Men of great accomplishment often pursue surprisingly successful side projects -- witness Bob Schieffer's honky-tonk prowess, and the 18-wheeled acumen of Karl Malone. For a watch with a similar pedigree, try LIP, available in NYC after a 30-year hiatus.
A venerable French brand, LIP is reintroducing a collection of timepieces originally crafted in the '70s by a cadre of non-industry illustrators and designers -- most prominently Roger Tallon, who designed the TGV (the train that quickly zooms Frenchmen to the nations that hate them). Each stainless steel model is leather strapped, with minimalist analog designs ranging from the Baschmakoff (wide band, hidden face), to the Mythic (square recessed face, three disc spin movement), to the tri-chrono'd Boogie -- perfect for nervously checking the time while a coked-up Alfred Molina jams Night Ranger. The collection has but one digital: a sweet, square-faced jobby with a simple LED readout -- at the time so cutting edge its early adopters risked being burned at the stake.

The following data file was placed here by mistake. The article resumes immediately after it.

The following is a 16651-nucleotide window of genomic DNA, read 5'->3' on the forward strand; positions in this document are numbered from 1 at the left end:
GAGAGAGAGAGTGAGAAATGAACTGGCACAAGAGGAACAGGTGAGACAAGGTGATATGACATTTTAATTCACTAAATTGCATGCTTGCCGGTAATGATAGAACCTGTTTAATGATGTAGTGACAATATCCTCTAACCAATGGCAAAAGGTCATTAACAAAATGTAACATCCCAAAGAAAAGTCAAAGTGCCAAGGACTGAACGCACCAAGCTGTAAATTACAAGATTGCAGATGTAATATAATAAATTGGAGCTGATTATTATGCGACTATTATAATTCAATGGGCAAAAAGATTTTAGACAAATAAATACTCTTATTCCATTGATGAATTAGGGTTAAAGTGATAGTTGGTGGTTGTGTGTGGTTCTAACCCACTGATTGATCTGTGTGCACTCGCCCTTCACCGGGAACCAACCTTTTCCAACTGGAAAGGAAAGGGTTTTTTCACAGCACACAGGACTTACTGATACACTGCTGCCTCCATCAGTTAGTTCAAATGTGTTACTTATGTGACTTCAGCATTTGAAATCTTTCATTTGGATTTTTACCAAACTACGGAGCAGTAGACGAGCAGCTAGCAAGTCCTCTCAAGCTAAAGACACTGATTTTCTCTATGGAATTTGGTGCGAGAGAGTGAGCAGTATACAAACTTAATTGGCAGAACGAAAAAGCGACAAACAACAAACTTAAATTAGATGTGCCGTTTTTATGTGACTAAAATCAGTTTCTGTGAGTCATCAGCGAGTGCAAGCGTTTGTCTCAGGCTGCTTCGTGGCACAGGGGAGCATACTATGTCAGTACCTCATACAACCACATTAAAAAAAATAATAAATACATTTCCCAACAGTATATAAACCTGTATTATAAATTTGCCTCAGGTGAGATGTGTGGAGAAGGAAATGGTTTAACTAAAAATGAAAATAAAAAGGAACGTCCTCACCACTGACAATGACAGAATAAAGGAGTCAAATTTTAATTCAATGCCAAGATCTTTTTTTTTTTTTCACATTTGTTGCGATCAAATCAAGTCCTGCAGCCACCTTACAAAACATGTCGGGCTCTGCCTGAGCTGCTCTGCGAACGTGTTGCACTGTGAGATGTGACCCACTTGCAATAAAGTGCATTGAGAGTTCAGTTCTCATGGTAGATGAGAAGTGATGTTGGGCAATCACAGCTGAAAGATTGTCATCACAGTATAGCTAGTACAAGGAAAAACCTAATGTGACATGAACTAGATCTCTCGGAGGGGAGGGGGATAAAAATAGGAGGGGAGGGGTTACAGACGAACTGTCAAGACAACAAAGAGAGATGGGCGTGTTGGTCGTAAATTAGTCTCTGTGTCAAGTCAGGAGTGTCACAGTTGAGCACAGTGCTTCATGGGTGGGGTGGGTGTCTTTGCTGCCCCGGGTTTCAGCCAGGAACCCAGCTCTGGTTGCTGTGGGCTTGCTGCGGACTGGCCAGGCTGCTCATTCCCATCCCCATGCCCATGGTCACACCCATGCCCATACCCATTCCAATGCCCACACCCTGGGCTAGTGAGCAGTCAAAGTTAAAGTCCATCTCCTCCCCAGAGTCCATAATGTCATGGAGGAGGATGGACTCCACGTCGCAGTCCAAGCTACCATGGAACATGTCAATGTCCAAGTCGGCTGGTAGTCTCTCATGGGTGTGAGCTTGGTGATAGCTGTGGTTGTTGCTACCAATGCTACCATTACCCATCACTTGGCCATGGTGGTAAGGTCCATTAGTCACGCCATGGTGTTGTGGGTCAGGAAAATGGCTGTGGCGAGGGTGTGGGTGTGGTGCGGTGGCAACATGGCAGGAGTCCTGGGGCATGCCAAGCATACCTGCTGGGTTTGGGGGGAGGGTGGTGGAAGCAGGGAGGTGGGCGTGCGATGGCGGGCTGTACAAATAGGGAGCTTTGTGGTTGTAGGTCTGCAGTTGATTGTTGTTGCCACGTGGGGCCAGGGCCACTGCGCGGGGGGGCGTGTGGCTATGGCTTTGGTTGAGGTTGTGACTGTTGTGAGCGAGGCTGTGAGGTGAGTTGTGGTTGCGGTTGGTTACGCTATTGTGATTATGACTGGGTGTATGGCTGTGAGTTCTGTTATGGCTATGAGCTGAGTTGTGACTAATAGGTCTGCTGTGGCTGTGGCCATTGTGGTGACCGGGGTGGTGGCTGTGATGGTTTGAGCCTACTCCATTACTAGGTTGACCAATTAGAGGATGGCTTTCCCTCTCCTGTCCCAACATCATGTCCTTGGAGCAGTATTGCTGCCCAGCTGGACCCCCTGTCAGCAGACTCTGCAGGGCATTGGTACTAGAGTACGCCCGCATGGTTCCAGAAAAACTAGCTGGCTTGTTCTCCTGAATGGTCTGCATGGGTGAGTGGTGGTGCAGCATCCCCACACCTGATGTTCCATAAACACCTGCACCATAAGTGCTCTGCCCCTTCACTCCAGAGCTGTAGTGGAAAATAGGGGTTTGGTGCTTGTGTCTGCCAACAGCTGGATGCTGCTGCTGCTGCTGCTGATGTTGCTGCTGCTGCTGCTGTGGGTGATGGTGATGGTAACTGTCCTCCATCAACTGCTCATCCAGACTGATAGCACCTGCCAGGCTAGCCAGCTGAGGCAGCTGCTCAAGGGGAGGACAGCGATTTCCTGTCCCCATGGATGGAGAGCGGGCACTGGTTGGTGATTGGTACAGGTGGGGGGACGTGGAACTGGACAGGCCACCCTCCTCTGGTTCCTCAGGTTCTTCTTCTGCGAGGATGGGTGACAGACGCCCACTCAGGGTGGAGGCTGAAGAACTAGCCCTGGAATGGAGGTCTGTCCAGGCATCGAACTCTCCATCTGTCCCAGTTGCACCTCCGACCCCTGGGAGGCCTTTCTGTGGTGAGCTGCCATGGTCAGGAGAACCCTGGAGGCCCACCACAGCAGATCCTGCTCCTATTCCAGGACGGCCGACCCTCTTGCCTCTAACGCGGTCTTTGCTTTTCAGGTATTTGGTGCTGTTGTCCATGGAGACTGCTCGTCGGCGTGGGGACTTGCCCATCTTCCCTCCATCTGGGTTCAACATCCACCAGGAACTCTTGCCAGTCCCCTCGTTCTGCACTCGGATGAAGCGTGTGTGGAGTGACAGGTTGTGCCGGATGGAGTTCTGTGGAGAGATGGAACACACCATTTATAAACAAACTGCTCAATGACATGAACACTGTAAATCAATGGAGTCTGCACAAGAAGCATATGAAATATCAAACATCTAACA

LIP also purveys the Mach 2000, a more techno-futuristic line comprised of asymmetrically-faced watches whose time is set by oversized, "protruding colored balls" -- curiously, the subject of your own surprisingly successful side project.